To activate certain supers you will need to input commands with the left analogue stick, utilizing quarter circles. For example, Level 1 Supers requires you to rotate down and then towards your enemy, whereas Level 3 Supers require you to go down and then away. These motions can also be used with your normal attacks, using different Ki blasts, charged melee attacks and other moves. Most of the command moves take a bar of your Ki meter, which is on the bottom of the screen, whereas the level of Supers depletes by that amount. You gain Ki by taking or dealing damage, or by charging, with a maximum of 7 Ki bars.
Another mechanic is that of the Dragon Ball system. You can gain a Dragon Ball after completing a light combo, hitting a certain amount of hits in a combo and dealing damage with your level 3 super. Once all the Dragon Balls are collected, the next person to complete a light combo with 7 Ki gauges would summon Shenron and can select from 4 wishes. You can revive a dead teammate with around 1/5 of their health, completely heal the active character, extending your recoverable health to the entire bar rather than a small blue bar or giving your team an extra sparking gauge.
Each match has a set time limit, with a default of 300 seconds, with most matches only lasting 2-4 minutes. Besides the story mode, you can also do ranked online matches to gain BP to put yourself on the leaderboards, casual matches to play for fun and an arcade mode to fight against a pre-designed set of battles against ever-increasing AI. There are so many choices at hand for how you play this game, from team matches, ring matches and spectating those to straight up practice modes and combo challenges.
DBFZ comes packed with over 20 characters to choose from, with several characters also employing attacks that summon secondary characters to help. Android 18 could call on 17 to help her attack, along with her level 3 super, Captain Ginyu can pose to call in his teammates and even Tien can call upon Chiaotzu… to self-destruct on his enemy.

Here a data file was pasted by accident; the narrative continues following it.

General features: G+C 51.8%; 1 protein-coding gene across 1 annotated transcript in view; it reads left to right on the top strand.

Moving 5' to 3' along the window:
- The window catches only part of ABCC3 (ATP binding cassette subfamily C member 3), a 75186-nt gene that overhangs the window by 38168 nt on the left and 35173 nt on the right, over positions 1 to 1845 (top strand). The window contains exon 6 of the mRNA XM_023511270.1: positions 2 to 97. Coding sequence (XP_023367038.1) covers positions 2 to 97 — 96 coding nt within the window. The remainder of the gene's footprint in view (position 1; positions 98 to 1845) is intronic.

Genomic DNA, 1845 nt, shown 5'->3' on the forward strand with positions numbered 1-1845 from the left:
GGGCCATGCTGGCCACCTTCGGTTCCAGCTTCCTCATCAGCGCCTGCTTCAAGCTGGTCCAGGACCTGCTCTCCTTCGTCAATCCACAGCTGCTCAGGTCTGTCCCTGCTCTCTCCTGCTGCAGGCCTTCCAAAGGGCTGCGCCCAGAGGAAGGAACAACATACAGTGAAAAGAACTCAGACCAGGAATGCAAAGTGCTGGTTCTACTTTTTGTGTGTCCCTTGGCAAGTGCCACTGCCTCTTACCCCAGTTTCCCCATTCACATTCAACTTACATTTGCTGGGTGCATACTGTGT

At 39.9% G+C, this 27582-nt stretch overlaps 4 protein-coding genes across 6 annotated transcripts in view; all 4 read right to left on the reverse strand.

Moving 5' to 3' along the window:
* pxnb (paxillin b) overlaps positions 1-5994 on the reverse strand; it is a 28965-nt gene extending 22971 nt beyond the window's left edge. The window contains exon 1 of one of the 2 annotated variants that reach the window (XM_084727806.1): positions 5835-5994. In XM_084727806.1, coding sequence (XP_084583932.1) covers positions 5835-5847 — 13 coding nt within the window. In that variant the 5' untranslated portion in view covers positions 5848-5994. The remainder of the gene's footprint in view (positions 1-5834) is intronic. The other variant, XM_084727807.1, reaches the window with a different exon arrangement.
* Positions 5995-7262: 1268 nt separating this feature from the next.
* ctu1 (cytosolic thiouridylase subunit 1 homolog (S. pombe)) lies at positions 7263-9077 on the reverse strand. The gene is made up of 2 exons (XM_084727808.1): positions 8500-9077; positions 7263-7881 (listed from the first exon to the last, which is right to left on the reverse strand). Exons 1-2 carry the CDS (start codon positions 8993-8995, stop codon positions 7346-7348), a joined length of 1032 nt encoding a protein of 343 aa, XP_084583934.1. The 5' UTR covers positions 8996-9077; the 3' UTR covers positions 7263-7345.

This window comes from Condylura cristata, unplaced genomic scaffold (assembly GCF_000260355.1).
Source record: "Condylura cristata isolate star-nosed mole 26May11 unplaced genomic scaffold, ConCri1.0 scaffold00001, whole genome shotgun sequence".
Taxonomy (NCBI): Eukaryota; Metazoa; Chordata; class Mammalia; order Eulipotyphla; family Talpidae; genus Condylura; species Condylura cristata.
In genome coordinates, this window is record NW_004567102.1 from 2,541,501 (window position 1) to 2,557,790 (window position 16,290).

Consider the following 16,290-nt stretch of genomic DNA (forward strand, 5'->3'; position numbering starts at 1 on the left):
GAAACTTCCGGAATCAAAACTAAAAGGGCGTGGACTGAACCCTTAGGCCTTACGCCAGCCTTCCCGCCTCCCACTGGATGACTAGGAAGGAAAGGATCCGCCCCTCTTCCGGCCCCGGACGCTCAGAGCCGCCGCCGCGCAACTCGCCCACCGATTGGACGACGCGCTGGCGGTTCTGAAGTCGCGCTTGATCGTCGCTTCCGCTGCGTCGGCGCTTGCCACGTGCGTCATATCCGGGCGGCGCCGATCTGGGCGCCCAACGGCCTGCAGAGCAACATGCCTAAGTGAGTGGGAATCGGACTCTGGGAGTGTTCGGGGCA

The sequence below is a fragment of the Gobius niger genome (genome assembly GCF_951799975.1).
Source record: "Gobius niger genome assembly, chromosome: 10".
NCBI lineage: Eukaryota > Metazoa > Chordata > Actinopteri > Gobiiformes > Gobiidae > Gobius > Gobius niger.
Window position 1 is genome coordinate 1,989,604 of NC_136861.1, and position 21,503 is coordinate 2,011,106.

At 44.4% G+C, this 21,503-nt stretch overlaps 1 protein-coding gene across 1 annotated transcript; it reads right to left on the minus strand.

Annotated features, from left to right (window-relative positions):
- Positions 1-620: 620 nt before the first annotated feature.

For every playable character, you can unlock additional colour schemes, as well as lobby characters to use within the main hub of DBFZ, though those also include secondary characters and more, reaching a total of 54 lobby characters. To unlock new lobby characters, colours and styles for your player card you must buy Capsules, with either Zeni which is earned through playing, or premium Z coins. Zeni is earned easy enough, with premium Z coins being given out if you gain a repeated item. Thankfully there are no real-world currency purchases here, and capsules only give cosmetic items so it’s a breath of fresh air from the latest game releases and their shoddy micro-transactions.
The music in DBFZ was totally my style, feeling rather reminiscent of older DBZ tracks from the Faulconer team and the Freeza theme song in Resurrection of F, combining rock tunes and metal notes. Each stage has its own track, with each feeling rather fitting to the area as well as being similar to that of the shows depictions and other games. The sound design is also on point, from the amazing announcer voice to the blasts and explosions. It sounds clear and infuses your soul with the energy that is being hurled around on the battlefield. Voice acting does take a dive at some points, from the voice given to SS2 Teen Gohan to Bulma’s performance, alongside the voice for Android 21 annoying me far too much.
DBFZ is seemingly well balanced, with each character having their own role as well as being able to fight any other opponent with ease if you know their combos in and out. The Dragon Ball system is neat, setting this game apart from other fighting games, without feeling too overpowered. Some of the supers do feel underpowered at times though, with Tien’s Chiaotzu super only be used once per battle to Golden Freeza not feeling like much of a boost.
Overall, Dragon Ball FighterZ gets an 8/10, the main gameplay is superb, reaching near the top of my favourite list of fighting games. A good majority of the game feels balanced, with the aesthetic looking gorgeous, even with some minor annoyances with light and shadows being used in the cutscenes. The story is deplorable and could have used a lot more work, the story itself, characters, situations and setup of the story mode were all done poorly in my mind. Connectivity is solid with plenty of options to improve it, customisation of characters is vast and the game does not put in needless mechanics, ads or micro-transactions. It feels like the good old days of fighting gaming and games in general.